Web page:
The ancient practice of meditating on mortality goes back to Socrates, who once said that the proper practice of philosophy is “about nothing else but dying and being dead.”
One day we all die, that’s what we all have been told and that’s what we believe. But we are, in fact, dying everyday. We die every night when we go to sleep and awaken a different person, although we often barely notice what has been lost in the process. The child dies to become the adolescent. The adolescent dies to become the man. The boy is father to the man but also predeceases him. As Stoic Emperor Marcus Aurelius put in this is not the body to which your mother gave birth.
This idea of practicing and meditating on death adds meaning in life. It encourages us to focus our attention on its true worth. Seneca told himself each night as he closed his eyes to sleep that he might not awaken to see the morning. In one of his Moral Letters, he wrote:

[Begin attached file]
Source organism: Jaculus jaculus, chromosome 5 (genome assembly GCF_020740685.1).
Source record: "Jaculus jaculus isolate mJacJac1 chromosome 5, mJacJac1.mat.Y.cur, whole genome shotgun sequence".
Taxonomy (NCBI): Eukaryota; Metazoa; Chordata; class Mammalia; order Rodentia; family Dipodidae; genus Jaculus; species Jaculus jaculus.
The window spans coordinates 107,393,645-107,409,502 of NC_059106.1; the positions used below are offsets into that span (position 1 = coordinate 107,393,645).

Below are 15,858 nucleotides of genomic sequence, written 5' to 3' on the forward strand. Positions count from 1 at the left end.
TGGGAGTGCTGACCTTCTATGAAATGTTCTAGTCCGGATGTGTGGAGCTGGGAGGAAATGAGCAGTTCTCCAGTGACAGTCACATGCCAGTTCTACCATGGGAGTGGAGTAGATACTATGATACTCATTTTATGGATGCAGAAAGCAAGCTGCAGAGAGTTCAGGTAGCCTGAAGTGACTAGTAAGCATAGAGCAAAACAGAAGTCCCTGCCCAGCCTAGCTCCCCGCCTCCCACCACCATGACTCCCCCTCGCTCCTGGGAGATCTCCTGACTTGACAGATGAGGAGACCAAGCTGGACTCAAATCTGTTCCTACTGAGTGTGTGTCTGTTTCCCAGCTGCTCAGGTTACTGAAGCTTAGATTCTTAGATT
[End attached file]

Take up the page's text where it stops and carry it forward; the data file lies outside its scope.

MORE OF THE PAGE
You were born a mortal, and you have given birth to mortals: yourself a weak and fragile body, liable to all diseases, can you have hoped to produce anything strong and lasting from such unstable material? — Seneca, Moral Letters
“Know thyself ” and be mortal, said Seneca.
Those whom you love and those whom you despise will both be made equal in the same ashes. This is the meaning of that command, “Know thyself”, which is written on the shrine of the Pythian oracle. — Seneca, Moral Letters
During every one of your actions pause at each step and ask yourself: “Is death deemed catastrophic because of the loss of this?” — Marcus Aurelius, Meditations
Epictetus would say his students, “It is not the things themselves that disturb men, but their judgements about these things. For example, death is nothing catastrophic, or else Socrates too would have thought so, but the judgement that death is catastrophic, this is the catastrophic thing.”